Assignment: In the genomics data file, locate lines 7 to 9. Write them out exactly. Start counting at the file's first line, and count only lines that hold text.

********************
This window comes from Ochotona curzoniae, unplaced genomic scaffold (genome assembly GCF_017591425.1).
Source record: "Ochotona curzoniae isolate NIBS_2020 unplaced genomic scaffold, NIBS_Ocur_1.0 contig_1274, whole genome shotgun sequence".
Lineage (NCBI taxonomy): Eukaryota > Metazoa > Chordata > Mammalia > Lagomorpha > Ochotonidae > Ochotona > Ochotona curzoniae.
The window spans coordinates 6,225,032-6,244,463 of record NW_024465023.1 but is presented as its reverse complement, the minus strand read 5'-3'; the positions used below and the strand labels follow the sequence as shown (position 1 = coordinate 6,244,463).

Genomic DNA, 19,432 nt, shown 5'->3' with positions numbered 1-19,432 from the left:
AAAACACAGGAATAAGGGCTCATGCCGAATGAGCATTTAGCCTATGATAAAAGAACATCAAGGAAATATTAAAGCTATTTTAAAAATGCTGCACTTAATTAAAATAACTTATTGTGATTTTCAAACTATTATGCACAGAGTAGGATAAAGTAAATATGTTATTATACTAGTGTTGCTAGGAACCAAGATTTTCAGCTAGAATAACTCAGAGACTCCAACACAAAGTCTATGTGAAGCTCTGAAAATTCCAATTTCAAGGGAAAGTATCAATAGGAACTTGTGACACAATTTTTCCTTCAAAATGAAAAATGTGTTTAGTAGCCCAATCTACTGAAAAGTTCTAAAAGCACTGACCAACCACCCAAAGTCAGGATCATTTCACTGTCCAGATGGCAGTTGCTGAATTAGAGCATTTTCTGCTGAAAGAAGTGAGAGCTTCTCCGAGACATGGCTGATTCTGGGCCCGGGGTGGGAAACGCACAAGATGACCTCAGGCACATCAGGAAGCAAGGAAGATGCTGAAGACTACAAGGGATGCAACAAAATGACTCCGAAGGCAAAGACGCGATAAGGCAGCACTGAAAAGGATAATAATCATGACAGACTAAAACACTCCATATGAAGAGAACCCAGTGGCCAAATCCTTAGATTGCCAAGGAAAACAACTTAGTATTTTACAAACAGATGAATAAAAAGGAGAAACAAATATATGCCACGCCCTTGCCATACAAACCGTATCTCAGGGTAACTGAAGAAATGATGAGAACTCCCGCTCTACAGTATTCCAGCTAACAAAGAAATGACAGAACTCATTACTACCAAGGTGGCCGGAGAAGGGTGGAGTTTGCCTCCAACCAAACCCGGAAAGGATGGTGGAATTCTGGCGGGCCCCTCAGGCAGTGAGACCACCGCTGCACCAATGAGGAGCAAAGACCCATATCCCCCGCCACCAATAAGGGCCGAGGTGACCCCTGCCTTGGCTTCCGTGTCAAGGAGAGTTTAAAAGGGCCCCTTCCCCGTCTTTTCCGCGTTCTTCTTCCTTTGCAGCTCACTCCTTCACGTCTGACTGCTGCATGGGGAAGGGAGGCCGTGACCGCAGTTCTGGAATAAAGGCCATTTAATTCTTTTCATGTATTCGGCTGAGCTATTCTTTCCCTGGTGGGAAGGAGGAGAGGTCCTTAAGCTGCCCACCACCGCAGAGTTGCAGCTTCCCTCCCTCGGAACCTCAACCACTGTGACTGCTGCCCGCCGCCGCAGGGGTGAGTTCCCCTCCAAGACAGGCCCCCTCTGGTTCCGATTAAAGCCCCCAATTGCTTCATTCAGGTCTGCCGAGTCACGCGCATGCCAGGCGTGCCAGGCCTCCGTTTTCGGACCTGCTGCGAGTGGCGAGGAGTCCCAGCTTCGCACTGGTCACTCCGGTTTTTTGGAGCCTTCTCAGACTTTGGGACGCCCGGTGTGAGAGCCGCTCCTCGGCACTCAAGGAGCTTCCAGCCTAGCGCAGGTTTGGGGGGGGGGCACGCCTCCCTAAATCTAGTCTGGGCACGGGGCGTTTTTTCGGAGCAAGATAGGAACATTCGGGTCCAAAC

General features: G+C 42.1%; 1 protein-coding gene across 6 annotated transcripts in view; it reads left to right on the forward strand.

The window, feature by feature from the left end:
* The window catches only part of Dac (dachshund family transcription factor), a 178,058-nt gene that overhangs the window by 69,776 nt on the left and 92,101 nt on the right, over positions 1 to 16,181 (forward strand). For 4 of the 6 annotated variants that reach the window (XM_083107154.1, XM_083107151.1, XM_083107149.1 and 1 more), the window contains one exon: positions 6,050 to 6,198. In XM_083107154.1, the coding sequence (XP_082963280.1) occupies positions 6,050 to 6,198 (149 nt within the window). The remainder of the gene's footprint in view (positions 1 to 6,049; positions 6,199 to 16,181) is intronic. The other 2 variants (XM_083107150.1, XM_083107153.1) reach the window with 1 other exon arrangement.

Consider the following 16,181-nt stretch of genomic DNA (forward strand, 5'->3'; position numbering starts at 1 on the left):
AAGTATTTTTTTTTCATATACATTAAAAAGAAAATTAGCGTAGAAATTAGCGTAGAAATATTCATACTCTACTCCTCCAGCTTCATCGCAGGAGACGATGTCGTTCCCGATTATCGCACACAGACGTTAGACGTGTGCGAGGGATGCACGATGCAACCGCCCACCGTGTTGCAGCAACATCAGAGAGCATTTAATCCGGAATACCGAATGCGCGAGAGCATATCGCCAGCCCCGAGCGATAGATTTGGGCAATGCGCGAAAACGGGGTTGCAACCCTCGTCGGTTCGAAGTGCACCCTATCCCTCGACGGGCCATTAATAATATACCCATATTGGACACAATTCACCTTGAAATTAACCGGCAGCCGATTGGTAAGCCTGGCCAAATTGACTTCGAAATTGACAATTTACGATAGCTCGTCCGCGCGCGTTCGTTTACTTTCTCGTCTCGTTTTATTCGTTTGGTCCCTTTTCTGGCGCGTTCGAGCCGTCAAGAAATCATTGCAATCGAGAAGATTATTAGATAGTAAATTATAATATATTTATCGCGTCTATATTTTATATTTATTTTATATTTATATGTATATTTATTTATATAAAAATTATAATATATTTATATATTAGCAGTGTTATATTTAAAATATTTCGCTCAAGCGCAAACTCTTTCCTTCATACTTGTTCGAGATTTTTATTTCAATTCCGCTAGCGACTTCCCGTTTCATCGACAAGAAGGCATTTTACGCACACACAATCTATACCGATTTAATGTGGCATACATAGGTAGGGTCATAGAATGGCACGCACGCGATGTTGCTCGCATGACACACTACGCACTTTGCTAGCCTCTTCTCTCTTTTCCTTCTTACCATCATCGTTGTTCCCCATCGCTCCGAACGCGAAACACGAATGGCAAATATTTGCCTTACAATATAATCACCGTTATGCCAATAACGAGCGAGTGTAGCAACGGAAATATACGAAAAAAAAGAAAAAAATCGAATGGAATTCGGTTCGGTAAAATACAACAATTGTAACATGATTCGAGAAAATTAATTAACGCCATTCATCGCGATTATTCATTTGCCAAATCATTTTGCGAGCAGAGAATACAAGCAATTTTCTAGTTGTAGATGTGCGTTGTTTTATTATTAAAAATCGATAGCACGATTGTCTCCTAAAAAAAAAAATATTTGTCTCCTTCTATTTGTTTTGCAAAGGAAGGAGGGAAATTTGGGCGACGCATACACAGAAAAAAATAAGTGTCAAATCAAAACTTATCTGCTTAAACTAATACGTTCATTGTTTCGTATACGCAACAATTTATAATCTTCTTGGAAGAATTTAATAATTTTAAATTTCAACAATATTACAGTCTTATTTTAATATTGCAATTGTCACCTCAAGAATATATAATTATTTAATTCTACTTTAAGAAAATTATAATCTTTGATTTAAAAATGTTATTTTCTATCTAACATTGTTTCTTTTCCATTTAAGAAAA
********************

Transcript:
General features: G+C 42.1%; 1 protein-coding gene across 6 annotated transcripts in view; it reads left to right on the forward strand.

The window, feature by feature from the left end:
* The window catches only part of Dac (dachshund family transcription factor), a 178,058-nt gene that overhangs the window by 69,776 nt on the left and 92,101 nt on the right, over positions 1 to 16,181 (forward strand). For 4 of the 6 annotated variants that reach the window (XM_083107154.1, XM_083107151.1, XM_083107149.1 and 1 more), the window contains one exon: positions 6,050 to 6,198. In XM_083107154.1, the coding sequence (XP_082963280.1) occupies positions 6,050 to 6,198 (149 nt within the window). The remainder of the gene's footprint in view (positions 1 to 6,049; positions 6,199 to 16,181) is intronic. The other 2 variants (XM_083107150.1, XM_083107153.1) reach the window with 1 other exon arrangement.